I don't write like my mother, but for many years I spoke like her, and her particular, timorous relationship with language has shaped my own. There are people who move confidently within their own horizons of speech; whether it is cockney, estuary, RP or valley girl, they stride with the unselfconscious ease of a landowner on his own turf. My mother, Rose, was never like that. She never owned the language she spoke. Her displacement within the intricacies of English class, and the uncertainty that went with it, taught her to regard language as something that might go off in her face, like a letter bomb. A word bomb. I've inherited her wariness, or more accurately, I learnt it as a child. I used to think I would have to spend a lifetime shaking it off. Now I know that's impossible, and unnecessary, and that you have to work with what you've got.As a working-class refugee in a posh girl's grammar school, burdened with my parents shortened vowel sounds and North Midlands dialect words (and yes, it also took me time to learn that you don't say skelington and chimley!) I can completely identify with Ian McEwan's struggles with the English language which he describes in The Times.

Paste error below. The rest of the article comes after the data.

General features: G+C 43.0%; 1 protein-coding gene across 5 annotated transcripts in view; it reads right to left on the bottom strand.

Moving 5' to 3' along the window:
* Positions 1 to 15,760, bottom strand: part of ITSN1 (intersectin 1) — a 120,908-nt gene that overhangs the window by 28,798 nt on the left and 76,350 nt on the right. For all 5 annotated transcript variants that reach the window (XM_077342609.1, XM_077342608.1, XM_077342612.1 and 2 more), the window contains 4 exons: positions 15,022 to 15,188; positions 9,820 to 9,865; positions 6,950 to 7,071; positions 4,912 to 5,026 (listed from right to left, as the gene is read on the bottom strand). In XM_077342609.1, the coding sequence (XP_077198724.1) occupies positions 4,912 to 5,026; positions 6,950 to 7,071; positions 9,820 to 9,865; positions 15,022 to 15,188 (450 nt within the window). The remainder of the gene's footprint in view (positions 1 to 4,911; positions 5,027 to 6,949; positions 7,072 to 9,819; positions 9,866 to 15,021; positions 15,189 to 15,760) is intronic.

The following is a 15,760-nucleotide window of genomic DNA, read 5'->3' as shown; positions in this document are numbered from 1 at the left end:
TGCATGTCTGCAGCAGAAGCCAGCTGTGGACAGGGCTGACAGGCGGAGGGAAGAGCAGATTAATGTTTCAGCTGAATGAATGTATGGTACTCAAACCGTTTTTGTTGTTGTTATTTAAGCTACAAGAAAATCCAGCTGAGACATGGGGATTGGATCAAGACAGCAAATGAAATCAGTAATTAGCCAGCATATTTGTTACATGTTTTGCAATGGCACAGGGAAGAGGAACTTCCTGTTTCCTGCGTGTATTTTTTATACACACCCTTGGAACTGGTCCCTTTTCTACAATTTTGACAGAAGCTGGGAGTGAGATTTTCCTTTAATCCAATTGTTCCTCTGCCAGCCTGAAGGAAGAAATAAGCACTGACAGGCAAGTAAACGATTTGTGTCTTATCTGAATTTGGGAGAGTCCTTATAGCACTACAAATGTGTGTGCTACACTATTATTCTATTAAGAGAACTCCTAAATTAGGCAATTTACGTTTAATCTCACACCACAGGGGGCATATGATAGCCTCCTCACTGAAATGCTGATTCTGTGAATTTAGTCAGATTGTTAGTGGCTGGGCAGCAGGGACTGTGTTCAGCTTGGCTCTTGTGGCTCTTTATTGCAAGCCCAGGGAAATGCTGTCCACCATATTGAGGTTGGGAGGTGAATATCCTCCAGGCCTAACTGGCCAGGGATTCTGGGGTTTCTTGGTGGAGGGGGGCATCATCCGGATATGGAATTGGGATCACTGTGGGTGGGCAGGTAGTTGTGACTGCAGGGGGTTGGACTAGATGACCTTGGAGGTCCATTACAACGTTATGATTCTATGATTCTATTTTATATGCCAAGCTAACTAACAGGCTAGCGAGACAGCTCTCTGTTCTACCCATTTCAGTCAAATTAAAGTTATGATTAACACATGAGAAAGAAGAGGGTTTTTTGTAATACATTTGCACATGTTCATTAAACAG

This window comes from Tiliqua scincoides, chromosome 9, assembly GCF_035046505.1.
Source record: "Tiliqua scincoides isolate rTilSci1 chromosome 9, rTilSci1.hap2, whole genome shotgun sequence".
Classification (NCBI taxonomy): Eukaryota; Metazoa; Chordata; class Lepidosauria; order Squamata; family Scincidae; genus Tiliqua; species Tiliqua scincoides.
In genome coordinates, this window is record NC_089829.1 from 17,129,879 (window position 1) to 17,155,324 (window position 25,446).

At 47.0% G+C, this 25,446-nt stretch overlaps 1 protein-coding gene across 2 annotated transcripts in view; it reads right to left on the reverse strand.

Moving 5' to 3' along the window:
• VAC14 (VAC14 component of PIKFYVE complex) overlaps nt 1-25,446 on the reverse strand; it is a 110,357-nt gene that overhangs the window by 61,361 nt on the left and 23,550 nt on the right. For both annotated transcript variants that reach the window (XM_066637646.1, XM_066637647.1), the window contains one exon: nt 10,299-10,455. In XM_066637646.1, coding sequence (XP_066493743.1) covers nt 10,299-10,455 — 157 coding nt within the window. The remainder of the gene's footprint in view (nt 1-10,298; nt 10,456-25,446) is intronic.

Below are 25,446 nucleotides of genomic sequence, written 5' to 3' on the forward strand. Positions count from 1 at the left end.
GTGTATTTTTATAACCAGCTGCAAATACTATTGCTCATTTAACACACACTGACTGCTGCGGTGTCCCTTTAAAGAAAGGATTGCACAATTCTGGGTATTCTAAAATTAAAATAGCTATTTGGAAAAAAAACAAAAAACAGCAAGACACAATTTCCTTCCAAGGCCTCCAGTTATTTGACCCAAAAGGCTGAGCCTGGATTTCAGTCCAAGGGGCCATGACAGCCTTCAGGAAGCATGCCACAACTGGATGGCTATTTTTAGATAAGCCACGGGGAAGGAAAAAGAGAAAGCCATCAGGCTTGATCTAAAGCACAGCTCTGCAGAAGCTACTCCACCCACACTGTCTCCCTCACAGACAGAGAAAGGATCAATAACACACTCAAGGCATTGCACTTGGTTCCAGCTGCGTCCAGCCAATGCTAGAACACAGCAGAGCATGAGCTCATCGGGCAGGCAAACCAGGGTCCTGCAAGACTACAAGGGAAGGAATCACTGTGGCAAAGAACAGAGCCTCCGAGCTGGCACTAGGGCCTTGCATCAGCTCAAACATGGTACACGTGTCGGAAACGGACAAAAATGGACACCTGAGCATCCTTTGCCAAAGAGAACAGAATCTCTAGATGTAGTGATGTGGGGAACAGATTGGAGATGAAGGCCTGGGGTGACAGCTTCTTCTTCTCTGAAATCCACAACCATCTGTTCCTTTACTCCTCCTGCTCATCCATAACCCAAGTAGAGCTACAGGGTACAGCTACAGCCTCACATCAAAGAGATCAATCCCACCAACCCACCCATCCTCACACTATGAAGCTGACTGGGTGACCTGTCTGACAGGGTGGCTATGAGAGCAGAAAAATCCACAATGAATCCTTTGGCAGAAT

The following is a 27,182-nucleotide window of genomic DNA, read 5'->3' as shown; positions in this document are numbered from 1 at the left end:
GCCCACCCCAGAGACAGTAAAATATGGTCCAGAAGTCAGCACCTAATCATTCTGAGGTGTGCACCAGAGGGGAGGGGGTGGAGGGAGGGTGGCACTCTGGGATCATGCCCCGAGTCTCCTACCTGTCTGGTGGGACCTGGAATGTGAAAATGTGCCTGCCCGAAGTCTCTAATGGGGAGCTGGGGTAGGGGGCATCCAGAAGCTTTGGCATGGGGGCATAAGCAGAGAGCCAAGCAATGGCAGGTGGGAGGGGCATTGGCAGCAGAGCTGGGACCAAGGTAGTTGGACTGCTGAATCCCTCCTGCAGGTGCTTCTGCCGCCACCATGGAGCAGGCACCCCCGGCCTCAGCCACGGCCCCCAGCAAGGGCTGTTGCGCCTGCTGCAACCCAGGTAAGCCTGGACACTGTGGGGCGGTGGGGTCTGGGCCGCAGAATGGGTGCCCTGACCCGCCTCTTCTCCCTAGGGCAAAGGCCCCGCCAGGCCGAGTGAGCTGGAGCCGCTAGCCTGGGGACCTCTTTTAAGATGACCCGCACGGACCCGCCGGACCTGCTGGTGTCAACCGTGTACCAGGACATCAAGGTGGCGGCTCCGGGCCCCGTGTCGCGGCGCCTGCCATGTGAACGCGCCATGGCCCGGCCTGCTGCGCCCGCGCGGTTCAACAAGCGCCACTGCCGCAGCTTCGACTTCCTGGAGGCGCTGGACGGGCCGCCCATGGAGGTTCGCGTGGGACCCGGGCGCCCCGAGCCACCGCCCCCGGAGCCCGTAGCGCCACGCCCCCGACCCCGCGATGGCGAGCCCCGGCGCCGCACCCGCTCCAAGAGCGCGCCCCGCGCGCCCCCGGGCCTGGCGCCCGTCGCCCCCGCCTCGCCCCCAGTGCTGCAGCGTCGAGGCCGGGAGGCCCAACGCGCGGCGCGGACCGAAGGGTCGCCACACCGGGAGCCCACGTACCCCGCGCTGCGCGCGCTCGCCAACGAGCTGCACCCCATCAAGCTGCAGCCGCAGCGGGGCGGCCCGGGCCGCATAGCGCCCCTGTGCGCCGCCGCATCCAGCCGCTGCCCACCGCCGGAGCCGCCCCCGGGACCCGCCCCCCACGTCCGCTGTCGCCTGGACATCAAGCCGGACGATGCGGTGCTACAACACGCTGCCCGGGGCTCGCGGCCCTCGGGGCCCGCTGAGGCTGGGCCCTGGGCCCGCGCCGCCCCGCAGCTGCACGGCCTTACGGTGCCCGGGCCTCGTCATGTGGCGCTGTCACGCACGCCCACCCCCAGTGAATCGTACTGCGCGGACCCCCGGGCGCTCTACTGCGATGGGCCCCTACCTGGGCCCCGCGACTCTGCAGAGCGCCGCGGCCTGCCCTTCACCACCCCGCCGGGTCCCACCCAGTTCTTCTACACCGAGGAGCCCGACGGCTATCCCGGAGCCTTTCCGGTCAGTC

It's not only non-native speakers who have to wrestle with it, y'know!